Super-Simple Supper Pseudos
In our last column, we talked about how gluten free doesn’t always equal healthy. A healthier diet is not about what you limit as much as it is about what you try to incorporate more of.
Incorporating more produce into your meals is the obvious first step toward a more wholesome menu. Fresh fruit also delivers extra vitamins, nutrients, antioxidants, and fiber. And plant-based fats, like those in avocados, nuts, and seeds, provide excellent health benefits.
But we often get stuck when it comes to starchy supper sides. A pot of pasta or white rice are so easy and quick! But so are squashes, sweet potatoes, and other root vegetables, which take minimal prep and offer much more nutritional value. Beans can also help round out a meal as a great source of carbs and a boost of protein. Wholegrain wheat, spelt, oat, barley, or rice products might work for you too.
And now let’s talk about pseudo-grains.
Pseudo-grains are plant-based grain-like seeds that are cooked in whole-seed form so that you derive all their nutritional benefits. They contain protein and fiber along with moderate levels of carbohydrates, making them more easily metabolized with a lower impact on blood sugar. They’re filling, versatile, and so easy to prepare.
My favorite pseudo-grains are quinoa, millet, and kasha, also known as buckwheat. Amaranth is another pseudo-grain that I haven’t had much success with (read: my family didn’t go for it), but feel free to try it out and see if you like it.
› Quinoa was discovered by the frum market about ten years ago. Recipes are all over the place. It’s high in protein, fi ber, vitamin B, and magnesium, among others. For years, though, I just couldn’t get used to the taste of quinoa, no matter how I made it. Then I tried multi-color quinoa, a combination of white, red, and brown quinoa.
Somehow it tastes much better than any one color on its own! Another quinoa tip: Make sure to rinse it first to get rid of that bitter taste, or use a brand that’s pre-rinsed.
› If you like the idea of quinoa but not the taste, you might really like millet. Millet works the same way as quinoa does in many recipes, so just use your favorite quinoa recipe and make the swap. It looks sort of like couscous and has a mildly sweet taste that many people enjoy. It’s high in protein, fi ber, B vitamins, manganese, and other nutrients.
› Kasha (aka buckwheat) is possibly the most nutrient rich of all the pseudo-grains and metabolizes most similarly to a vegetable. It contains substantial amounts of protein and fi ber, plus nutrients like niacin, calcium, and potassium. It’s actually not related to wheat at all! Kasha is sold in different levels of coarseness. It can be enjoyed in hot cereal or mu ns, as a salad topper, or as a dinner side.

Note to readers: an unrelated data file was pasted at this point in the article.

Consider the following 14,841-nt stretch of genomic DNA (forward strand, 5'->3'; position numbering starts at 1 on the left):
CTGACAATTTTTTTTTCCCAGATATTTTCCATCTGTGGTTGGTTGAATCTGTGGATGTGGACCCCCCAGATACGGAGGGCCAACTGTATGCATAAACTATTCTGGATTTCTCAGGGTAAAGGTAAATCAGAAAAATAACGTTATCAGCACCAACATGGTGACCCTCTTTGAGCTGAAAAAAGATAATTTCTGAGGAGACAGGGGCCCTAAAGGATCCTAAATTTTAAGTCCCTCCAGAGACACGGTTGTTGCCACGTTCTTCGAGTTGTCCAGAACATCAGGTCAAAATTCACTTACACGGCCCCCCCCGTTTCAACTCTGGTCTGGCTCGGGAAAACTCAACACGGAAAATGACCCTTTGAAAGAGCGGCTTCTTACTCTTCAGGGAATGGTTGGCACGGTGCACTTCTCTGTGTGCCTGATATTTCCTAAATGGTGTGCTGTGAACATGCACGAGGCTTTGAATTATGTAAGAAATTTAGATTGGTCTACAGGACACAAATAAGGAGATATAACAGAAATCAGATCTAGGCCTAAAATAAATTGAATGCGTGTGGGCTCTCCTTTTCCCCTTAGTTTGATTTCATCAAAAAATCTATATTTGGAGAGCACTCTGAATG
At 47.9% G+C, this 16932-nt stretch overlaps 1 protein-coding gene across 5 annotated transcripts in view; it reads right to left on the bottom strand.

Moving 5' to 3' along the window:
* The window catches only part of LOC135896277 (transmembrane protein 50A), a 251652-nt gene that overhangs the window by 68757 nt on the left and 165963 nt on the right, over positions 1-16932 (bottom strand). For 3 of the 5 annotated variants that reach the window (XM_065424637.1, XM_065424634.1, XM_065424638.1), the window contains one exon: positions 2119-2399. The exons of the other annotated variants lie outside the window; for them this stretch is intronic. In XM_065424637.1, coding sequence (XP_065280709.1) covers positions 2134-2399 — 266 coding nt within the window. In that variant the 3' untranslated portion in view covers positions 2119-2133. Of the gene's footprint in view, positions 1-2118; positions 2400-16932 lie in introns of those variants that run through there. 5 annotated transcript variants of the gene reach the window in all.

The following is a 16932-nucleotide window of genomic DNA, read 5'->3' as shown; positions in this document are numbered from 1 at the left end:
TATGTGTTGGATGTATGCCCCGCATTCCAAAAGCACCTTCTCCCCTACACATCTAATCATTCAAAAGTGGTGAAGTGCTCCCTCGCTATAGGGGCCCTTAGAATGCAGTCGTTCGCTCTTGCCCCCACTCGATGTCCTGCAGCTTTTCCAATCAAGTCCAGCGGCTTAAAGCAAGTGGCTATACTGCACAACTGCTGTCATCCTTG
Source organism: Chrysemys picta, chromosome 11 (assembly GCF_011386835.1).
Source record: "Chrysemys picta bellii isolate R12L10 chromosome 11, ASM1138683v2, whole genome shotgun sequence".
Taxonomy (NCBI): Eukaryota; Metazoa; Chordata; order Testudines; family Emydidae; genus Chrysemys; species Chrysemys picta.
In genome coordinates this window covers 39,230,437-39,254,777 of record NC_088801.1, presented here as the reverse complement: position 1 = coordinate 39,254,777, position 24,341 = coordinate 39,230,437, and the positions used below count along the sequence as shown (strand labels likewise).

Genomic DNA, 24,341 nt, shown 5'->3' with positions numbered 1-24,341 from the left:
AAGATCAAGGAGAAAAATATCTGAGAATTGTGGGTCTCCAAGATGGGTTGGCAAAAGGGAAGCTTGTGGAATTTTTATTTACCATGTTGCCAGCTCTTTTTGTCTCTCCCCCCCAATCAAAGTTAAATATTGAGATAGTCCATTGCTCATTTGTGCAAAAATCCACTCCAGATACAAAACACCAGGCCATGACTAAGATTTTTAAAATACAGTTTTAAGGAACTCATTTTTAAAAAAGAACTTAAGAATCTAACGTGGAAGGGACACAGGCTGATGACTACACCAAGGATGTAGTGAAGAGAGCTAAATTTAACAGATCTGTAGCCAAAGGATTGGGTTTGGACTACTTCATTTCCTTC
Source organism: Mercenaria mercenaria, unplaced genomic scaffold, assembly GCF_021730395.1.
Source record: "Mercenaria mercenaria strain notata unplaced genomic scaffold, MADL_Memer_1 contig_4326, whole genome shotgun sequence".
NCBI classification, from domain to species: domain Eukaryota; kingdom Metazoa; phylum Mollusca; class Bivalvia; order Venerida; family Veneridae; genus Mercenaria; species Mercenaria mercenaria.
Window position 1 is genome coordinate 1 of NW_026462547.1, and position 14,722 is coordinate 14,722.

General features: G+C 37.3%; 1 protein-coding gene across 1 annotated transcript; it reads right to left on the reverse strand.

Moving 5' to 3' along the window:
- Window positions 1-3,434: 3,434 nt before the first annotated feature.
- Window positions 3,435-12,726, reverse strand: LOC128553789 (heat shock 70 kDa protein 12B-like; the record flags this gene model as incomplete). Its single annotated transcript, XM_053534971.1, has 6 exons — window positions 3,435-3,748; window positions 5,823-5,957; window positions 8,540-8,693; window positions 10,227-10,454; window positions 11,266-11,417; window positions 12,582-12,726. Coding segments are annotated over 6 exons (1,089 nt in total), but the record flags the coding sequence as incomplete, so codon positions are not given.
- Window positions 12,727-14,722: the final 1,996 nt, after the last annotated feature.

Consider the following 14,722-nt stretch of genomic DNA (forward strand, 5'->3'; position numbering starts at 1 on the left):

Set and Forget
Trying something new isn’t scary when you know what you’re doing. I prepare pseudo-grains exactly the same way I would cook any grain: baked in the oven. Years ago, a friend taught me how, and I was instantly hooked. I simply combine two parts water with one part of my grain of choice in a baking pan, add two teaspoons of oil and salt to taste, cover tightly, and bake for 45 minutes at 375°F (190°C). I then remove the pan from the oven and let it cool, covered, for at least a half hour. Once cool, I toss it and season as desired.
Wishing you the best of health,
Quinoa Flakes and Cream of Buckwheat
These are great hot cereal and/or baking options for those who don’t tolerate oats that well, and either one can be used in this week’s recipe! Quinoa flakes are quinoa kernels that are fl attened and somewhat puffed. Their taste is somewhat bitter, just like standard quinoa, so I don’t love them on their own as a hot cereal, but they work well in baking in place of oats. My brand of choice is Ancient Harvest (Star-K certifi ed).
Cream of buckwheat is a more commonly known product made by a few manufacturers. My favorite brand is Grain Brain (sold mostly in the New York area) because it’s ground the finest and is the best for baking. Wolff’s (sold nationally) is a little coarser, making it excellent for hot cereal — instructions are on the back of the box. It also works for the muffins featured here, although they’ll be more dense.
(Originally featured in Family Table, Issue 699)
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